Global miner BHP is ploughing more investment into nickel mine development and exploration in Western Australia, seeking to secure its own supply of a key material in batteries needed to meet booming demand for electric cars.
BHP is building what is expected to be the world's largest battery-grade nickel sulphate plant on the outskirts of Perth and is boosting output to be "as self-sufficient as possible", asset president Eduard Haegel, told Reuters on the sidelines of the Diggers and Dealers mining conference in Kalgoorlie.
Nickel is in increasingly hot demand in new battery technologies that mean cars can travel further on a single charge. Using more nickel also cuts costs by reducing the amount of expensive cobalt, a mainstay of current electric vehicle (EV) battery technology.
Popular nickel, manganese and cobalt lithium-ion batteries typically employ a ratio of 60 per cent nickel to 20 per cent cobalt and 20 per cent manganese or 6:2:2. Increasingly battery makers are preparing to change the composition of these cathode materials to 80 per cent nickel, 10 per cent cobalt and 10 per cent manganese.
As well as sourcing from its own mines, BHP also buys nickel concentrate from other miners. The move to secure more of its own supply comes as anticipated EV demand encourages other miners to go into sulphate production themselves.
Demand for EVs is increasingly being driven by China, with sales surging by around 230 per cent in the first four months of 2018, according to the China Association of Automobile Manufacturers.
There are also more than 300,000 e-buses on Chinese roads, as takeup of electric models steadily increases.
Perth-based Independence Group, which supplies some of BHP's needs, has said it will assess whether to build its own nickel sulphate plant by early next year before deciding whether to renew its supply deal with BHP, set to expire at the end of 2019.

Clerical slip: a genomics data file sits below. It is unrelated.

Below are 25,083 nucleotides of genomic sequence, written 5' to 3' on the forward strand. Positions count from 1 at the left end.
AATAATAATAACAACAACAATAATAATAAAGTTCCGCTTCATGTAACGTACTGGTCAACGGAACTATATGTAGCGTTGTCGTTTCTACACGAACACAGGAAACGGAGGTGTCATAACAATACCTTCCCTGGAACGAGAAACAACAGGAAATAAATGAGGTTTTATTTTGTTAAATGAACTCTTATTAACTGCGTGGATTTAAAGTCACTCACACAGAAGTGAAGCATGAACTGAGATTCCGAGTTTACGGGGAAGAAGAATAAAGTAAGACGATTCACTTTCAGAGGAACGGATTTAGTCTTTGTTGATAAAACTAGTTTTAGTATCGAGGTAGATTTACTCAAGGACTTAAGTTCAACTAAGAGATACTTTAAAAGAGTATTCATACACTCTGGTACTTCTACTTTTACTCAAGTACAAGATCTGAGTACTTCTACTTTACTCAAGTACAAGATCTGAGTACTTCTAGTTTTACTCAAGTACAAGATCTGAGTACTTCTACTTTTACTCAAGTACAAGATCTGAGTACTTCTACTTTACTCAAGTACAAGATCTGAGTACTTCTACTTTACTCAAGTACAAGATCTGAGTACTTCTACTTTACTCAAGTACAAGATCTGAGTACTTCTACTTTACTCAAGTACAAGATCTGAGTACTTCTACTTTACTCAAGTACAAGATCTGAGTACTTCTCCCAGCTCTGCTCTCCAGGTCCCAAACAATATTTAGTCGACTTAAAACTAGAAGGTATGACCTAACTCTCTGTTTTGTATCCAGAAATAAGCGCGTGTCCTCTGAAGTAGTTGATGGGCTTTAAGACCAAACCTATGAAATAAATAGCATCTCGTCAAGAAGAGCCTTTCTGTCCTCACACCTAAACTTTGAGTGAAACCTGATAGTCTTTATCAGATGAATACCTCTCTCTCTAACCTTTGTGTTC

BHP's Perth nickel sulphate plant is expected to come on line from April 2019 with capacity to produce 100,000 tonnes of nickel sulphate, accounting for some 22,000 tonnes of nickel. The miner is making plans to double capacity with a potential second-stage expansion.
"I believe that we have timed our entry to the battery and nickel sulphate markets well – interest by customers and potential customers is significantly exceeding expectations," Mr Haegel told conference delegates during a speech.
"Today, based on forward orders and indications, we now expect to achieve the 90 per cent (sales) target...by the end of next calendar year, 2019." BHP expects to ramp up to full capacity of 100,000 tonnes over several years.
For now, BHP is developing a resources base at its Leinster mine and has internal approval to develop its Venus deposit with plans to expand the Mount Keith and Leinster concentrators in Western Australia.
BHP is also going ahead with a trial of cobalt sulphate production at a pilot plant with a view to eventually produce a battery-grade nickel sulphate product with low cobalt sulphate content, Haegel said.
Analysts have speculated that the China-led EV boom may encourage BHP to remove the "for sale" tag it put on its nickel division years ago. Mr Haegel told Reuters that BHP's nickel business remains non-core, but that it has not been and is still not in any sales process.